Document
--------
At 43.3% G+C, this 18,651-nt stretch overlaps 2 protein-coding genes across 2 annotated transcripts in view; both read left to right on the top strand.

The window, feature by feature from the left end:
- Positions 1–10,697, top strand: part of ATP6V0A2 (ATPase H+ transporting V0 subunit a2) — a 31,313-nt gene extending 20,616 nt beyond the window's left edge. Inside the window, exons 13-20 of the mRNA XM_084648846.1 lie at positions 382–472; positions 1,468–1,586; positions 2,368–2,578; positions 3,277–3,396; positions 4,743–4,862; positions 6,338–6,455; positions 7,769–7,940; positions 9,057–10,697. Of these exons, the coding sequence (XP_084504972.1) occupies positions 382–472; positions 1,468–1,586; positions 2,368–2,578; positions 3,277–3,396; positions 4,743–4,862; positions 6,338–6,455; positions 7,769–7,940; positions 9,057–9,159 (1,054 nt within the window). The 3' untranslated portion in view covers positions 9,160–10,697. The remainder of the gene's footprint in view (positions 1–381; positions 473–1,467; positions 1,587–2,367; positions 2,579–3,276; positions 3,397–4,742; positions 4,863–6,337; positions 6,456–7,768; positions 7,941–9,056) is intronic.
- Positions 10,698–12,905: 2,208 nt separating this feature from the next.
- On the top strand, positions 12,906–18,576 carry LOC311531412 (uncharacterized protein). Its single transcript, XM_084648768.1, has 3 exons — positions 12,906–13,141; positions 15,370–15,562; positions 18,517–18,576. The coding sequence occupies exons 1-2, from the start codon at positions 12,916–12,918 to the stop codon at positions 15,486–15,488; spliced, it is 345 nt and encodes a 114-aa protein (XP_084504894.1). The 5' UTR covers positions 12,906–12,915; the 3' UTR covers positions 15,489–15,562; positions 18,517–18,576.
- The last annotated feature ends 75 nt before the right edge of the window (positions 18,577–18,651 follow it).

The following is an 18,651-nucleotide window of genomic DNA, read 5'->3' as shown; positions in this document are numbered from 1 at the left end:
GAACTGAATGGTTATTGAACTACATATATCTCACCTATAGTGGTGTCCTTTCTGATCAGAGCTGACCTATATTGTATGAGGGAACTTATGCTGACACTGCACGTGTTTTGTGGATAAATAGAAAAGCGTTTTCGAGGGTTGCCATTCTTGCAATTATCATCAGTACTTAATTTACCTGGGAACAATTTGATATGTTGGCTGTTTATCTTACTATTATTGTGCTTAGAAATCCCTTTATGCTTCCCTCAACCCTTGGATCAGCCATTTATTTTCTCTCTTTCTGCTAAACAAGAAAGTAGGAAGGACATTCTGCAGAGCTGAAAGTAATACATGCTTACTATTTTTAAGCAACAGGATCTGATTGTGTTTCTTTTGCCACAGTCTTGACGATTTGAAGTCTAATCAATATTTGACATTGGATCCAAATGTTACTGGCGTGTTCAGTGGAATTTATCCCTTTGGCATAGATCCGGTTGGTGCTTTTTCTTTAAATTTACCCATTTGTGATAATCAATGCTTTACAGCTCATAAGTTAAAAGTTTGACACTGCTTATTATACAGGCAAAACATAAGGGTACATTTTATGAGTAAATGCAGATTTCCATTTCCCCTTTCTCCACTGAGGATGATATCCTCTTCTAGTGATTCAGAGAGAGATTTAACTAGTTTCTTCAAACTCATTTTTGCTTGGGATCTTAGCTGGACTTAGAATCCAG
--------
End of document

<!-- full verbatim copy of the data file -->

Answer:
At 43.3% G+C, this 18,651-nt stretch overlaps 2 protein-coding genes across 2 annotated transcripts in view; both read left to right on the top strand.

The window, feature by feature from the left end:
- Positions 1–10,697, top strand: part of ATP6V0A2 (ATPase H+ transporting V0 subunit a2) — a 31,313-nt gene extending 20,616 nt beyond the window's left edge. Inside the window, exons 13-20 of the mRNA XM_084648846.1 lie at positions 382–472; positions 1,468–1,586; positions 2,368–2,578; positions 3,277–3,396; positions 4,743–4,862; positions 6,338–6,455; positions 7,769–7,940; positions 9,057–10,697. Of these exons, the coding sequence (XP_084504972.1) occupies positions 382–472; positions 1,468–1,586; positions 2,368–2,578; positions 3,277–3,396; positions 4,743–4,862; positions 6,338–6,455; positions 7,769–7,940; positions 9,057–9,159 (1,054 nt within the window). The 3' untranslated portion in view covers positions 9,160–10,697. The remainder of the gene's footprint in view (positions 1–381; positions 473–1,467; positions 1,587–2,367; positions 2,579–3,276; positions 3,397–4,742; positions 4,863–6,337; positions 6,456–7,768; positions 7,941–9,056) is intronic.
- Positions 10,698–12,905: 2,208 nt separating this feature from the next.
- On the top strand, positions 12,906–18,576 carry LOC311531412 (uncharacterized protein). Its single transcript, XM_084648768.1, has 3 exons — positions 12,906–13,141; positions 15,370–15,562; positions 18,517–18,576. The coding sequence occupies exons 1-2, from the start codon at positions 12,916–12,918 to the stop codon at positions 15,486–15,488; spliced, it is 345 nt and encodes a 114-aa protein (XP_084504894.1). The 5' UTR covers positions 12,906–12,915; the 3' UTR covers positions 15,489–15,562; positions 18,517–18,576.
- The last annotated feature ends 75 nt before the right edge of the window (positions 18,577–18,651 follow it).

The following is an 18,651-nucleotide window of genomic DNA, read 5'->3' as shown; positions in this document are numbered from 1 at the left end:
GAACTGAATGGTTATTGAACTACATATATCTCACCTATAGTGGTGTCCTTTCTGATCAGAGCTGACCTATATTGTATGAGGGAACTTATGCTGACACTGCACGTGTTTTGTGGATAAATAGAAAAGCGTTTTCGAGGGTTGCCATTCTTGCAATTATCATCAGTACTTAATTTACCTGGGAACAATTTGATATGTTGGCTGTTTATCTTACTATTATTGTGCTTAGAAATCCCTTTATGCTTCCCTCAACCCTTGGATCAGCCATTTATTTTCTCTCTTTCTGCTAAACAAGAAAGTAGGAAGGACATTCTGCAGAGCTGAAAGTAATACATGCTTACTATTTTTAAGCAACAGGATCTGATTGTGTTTCTTTTGCCACAGTCTTGACGATTTGAAGTCTAATCAATATTTGACATTGGATCCAAATGTTACTGGCGTGTTCAGTGGAATTTATCCCTTTGGCATAGATCCGGTTGGTGCTTTTTCTTTAAATTTACCCATTTGTGATAATCAATGCTTTACAGCTCATAAGTTAAAAGTTTGACACTGCTTATTATACAGGCAAAACATAAGGGTACATTTTATGAGTAAATGCAGATTTCCATTTCCCCTTTCTCCACTGAGGATGATATCCTCTTCTAGTGATTCAGAGAGAGATTTAACTAGTTTCTTCAAACTCATTTTTGCTTGGGATCTTAGCTGGACTTAGAATCCAG